Train stimulation (100 Hz) of lateral zona incerta (LZI) of the subthalamus in anesthetized rabbits greatly decreased heart rate (x = -94 beats/min), which in turn slightly decreased blood pressure (x = -6 mmHg). These decreases were prevented by bilateral vagotomy. To examine the descending pathway of the neurons mediating this decrease, the authors recorded the responses of single neurons in the dorsal medulla that were activated by stimulating both LZI and aortic nerve. Stimulating bradycardia-producing sites in LZI activated 15 neurons in nucleus tractus solitarius or dorsal vagal nucleus. Although mean onset latency was relatively short (6 ms), these neurons did not follow repeated stimuli faithfully. Therefore, the connection between LZI and dorsal medulla is probably not monosynaptic. However, a short train of pulses elicited greater firing rates than single pulses did; thus, some connections between LZI and dorsal medulla may be monosynaptic, but may require a high degree of temporal summation. Of the 15 neurons activated by stimulating LZI and aortic nerve 3 were antidromically activated by stimulating cervical vagus nerve. These 3 neurons were in dorsal vagal nucleus and were probably cardioinhibitory. Finally, 13 neurons in zona incerta responded to stimulation of aortic nerve with latencies as short as 4 ms, raising the possibility that this area participates in the baroreceptor reflex.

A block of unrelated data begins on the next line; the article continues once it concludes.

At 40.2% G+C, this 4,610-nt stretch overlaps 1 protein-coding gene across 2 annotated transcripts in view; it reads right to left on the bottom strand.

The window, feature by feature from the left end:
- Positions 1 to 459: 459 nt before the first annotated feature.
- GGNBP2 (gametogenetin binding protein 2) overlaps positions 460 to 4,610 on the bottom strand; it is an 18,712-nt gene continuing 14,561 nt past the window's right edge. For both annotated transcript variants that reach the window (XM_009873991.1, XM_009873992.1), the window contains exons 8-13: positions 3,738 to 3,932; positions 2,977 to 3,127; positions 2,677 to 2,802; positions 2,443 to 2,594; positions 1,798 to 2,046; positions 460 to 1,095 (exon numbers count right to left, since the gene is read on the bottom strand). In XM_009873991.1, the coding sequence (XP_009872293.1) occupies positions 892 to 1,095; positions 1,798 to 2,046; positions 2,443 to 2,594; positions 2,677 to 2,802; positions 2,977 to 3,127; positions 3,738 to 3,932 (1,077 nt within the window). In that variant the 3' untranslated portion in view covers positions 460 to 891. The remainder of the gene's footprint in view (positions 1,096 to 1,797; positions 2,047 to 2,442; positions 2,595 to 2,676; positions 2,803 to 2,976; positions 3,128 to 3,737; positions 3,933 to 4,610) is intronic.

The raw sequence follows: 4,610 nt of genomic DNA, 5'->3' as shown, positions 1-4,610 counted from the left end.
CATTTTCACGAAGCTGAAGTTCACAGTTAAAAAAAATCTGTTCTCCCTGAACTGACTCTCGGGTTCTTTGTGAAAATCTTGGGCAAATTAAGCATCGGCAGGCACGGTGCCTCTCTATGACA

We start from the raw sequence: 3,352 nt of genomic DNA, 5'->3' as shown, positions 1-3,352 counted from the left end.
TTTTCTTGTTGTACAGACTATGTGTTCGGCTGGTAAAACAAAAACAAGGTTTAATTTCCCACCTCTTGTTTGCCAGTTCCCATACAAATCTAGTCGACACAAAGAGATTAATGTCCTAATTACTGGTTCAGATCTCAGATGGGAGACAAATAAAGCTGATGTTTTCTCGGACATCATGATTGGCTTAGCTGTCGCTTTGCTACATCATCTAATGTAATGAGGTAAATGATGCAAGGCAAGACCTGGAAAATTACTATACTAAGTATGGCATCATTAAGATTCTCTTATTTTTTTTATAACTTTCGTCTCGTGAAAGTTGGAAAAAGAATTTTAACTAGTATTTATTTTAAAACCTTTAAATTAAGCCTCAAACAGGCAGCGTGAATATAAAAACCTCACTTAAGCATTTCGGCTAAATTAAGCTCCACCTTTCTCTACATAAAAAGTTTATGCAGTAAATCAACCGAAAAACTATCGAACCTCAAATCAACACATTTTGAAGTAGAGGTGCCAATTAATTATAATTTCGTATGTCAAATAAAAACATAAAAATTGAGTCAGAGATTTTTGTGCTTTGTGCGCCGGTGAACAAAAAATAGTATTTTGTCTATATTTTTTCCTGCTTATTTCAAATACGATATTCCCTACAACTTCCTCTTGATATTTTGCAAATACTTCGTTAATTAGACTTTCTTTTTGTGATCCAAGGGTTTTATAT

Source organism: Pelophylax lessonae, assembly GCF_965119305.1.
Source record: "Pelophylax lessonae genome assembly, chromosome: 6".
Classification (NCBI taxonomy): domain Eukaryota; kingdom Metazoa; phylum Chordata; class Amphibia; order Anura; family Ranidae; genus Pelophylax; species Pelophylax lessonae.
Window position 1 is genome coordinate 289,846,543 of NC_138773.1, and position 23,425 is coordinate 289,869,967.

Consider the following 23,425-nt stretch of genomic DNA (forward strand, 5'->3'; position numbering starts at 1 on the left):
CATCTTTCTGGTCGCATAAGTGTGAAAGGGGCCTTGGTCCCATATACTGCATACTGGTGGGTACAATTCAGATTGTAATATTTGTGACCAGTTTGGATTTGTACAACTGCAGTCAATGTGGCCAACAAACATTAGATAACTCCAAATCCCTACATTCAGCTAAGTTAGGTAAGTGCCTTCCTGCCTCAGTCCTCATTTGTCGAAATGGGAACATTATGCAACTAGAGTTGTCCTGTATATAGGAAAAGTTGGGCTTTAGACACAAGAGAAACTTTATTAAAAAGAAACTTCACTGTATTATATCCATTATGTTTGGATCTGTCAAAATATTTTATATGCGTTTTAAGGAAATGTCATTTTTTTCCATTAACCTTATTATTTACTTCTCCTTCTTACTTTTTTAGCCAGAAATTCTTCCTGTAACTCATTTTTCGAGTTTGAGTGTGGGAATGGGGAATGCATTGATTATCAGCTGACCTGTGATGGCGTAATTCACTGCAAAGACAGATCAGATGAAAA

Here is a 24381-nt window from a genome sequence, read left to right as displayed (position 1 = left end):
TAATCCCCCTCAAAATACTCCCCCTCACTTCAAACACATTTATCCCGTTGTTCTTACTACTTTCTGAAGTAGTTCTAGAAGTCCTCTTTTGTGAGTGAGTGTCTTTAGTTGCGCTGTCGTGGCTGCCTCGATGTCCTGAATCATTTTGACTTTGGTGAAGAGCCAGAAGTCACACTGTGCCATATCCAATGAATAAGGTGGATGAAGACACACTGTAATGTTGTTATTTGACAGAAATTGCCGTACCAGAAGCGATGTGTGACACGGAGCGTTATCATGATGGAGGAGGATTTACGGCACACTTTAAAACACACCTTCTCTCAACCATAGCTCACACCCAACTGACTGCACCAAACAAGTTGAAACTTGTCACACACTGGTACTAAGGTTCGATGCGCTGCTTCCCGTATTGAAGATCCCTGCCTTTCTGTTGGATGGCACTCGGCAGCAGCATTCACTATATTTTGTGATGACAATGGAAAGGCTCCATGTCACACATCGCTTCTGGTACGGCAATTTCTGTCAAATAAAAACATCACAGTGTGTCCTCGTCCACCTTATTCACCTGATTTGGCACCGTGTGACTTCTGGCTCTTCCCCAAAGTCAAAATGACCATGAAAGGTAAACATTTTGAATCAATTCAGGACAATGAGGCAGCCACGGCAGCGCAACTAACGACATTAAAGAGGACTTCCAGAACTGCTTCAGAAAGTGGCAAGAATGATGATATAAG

|Original language||English (US)|
|Journal||American Journal of Physiology - Heart and Circulatory Physiology|
|State||Published - 1979|
All Science Journal Classification (ASJC) codes
- Cardiology and Cardiovascular Medicine
- Physiology (medical)